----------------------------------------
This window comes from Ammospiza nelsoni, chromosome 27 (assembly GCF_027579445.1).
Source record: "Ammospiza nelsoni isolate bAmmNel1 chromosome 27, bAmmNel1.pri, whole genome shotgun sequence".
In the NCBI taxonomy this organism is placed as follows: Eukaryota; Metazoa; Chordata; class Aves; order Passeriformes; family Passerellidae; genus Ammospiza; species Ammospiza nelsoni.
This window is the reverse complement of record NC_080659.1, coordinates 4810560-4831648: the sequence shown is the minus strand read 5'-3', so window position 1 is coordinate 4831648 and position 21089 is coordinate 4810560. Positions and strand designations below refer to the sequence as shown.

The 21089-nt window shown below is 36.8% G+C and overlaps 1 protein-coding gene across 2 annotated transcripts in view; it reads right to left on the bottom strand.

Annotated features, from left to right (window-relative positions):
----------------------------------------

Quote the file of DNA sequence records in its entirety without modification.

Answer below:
This window comes from Ammospiza nelsoni, chromosome 27 (assembly GCF_027579445.1).
Source record: "Ammospiza nelsoni isolate bAmmNel1 chromosome 27, bAmmNel1.pri, whole genome shotgun sequence".
In the NCBI taxonomy this organism is placed as follows: Eukaryota; Metazoa; Chordata; class Aves; order Passeriformes; family Passerellidae; genus Ammospiza; species Ammospiza nelsoni.
This window is the reverse complement of record NC_080659.1, coordinates 4810560-4831648: the sequence shown is the minus strand read 5'-3', so window position 1 is coordinate 4831648 and position 21089 is coordinate 4810560. Positions and strand designations below refer to the sequence as shown.

The 21089-nt window shown below is 36.8% G+C and overlaps 1 protein-coding gene across 2 annotated transcripts in view; it reads right to left on the bottom strand.

Annotated features, from left to right (window-relative positions):